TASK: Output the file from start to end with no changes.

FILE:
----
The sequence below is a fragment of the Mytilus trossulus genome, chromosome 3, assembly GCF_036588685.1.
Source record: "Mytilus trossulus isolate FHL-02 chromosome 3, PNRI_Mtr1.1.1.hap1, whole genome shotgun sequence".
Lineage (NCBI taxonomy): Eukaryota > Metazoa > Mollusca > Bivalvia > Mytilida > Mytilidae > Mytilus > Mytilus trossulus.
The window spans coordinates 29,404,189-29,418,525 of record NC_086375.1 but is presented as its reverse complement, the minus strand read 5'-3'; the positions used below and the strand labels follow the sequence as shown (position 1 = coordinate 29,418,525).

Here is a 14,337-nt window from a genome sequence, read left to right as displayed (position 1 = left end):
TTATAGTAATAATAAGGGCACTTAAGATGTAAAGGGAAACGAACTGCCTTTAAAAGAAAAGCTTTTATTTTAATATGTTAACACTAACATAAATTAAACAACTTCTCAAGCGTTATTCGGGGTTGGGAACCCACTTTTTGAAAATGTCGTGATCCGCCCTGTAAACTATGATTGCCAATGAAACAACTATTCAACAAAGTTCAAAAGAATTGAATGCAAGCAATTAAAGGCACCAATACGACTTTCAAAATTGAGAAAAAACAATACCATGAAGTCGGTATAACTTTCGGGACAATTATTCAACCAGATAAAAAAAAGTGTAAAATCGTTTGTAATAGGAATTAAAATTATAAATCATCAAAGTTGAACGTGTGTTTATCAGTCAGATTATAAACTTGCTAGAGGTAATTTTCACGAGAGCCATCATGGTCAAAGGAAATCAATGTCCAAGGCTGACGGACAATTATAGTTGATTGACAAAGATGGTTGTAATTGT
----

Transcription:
The sequence below is a fragment of the Mytilus trossulus genome, chromosome 3, assembly GCF_036588685.1.
Source record: "Mytilus trossulus isolate FHL-02 chromosome 3, PNRI_Mtr1.1.1.hap1, whole genome shotgun sequence".
Lineage (NCBI taxonomy): Eukaryota > Metazoa > Mollusca > Bivalvia > Mytilida > Mytilidae > Mytilus > Mytilus trossulus.
The window spans coordinates 29,404,189-29,418,525 of record NC_086375.1 but is presented as its reverse complement, the minus strand read 5'-3'; the positions used below and the strand labels follow the sequence as shown (position 1 = coordinate 29,418,525).

Here is a 14,337-nt window from a genome sequence, read left to right as displayed (position 1 = left end):
TTATAGTAATAATAAGGGCACTTAAGATGTAAAGGGAAACGAACTGCCTTTAAAAGAAAAGCTTTTATTTTAATATGTTAACACTAACATAAATTAAACAACTTCTCAAGCGTTATTCGGGGTTGGGAACCCACTTTTTGAAAATGTCGTGATCCGCCCTGTAAACTATGATTGCCAATGAAACAACTATTCAACAAAGTTCAAAAGAATTGAATGCAAGCAATTAAAGGCACCAATACGACTTTCAAAATTGAGAAAAAACAATACCATGAAGTCGGTATAACTTTCGGGACAATTATTCAACCAGATAAAAAAAAGTGTAAAATCGTTTGTAATAGGAATTAAAATTATAAATCATCAAAGTTGAACGTGTGTTTATCAGTCAGATTATAAACTTGCTAGAGGTAATTTTCACGAGAGCCATCATGGTCAAAGGAAATCAATGTCCAAGGCTGACGGACAATTATAGTTGATTGACAAAGATGGTTGTAATTGT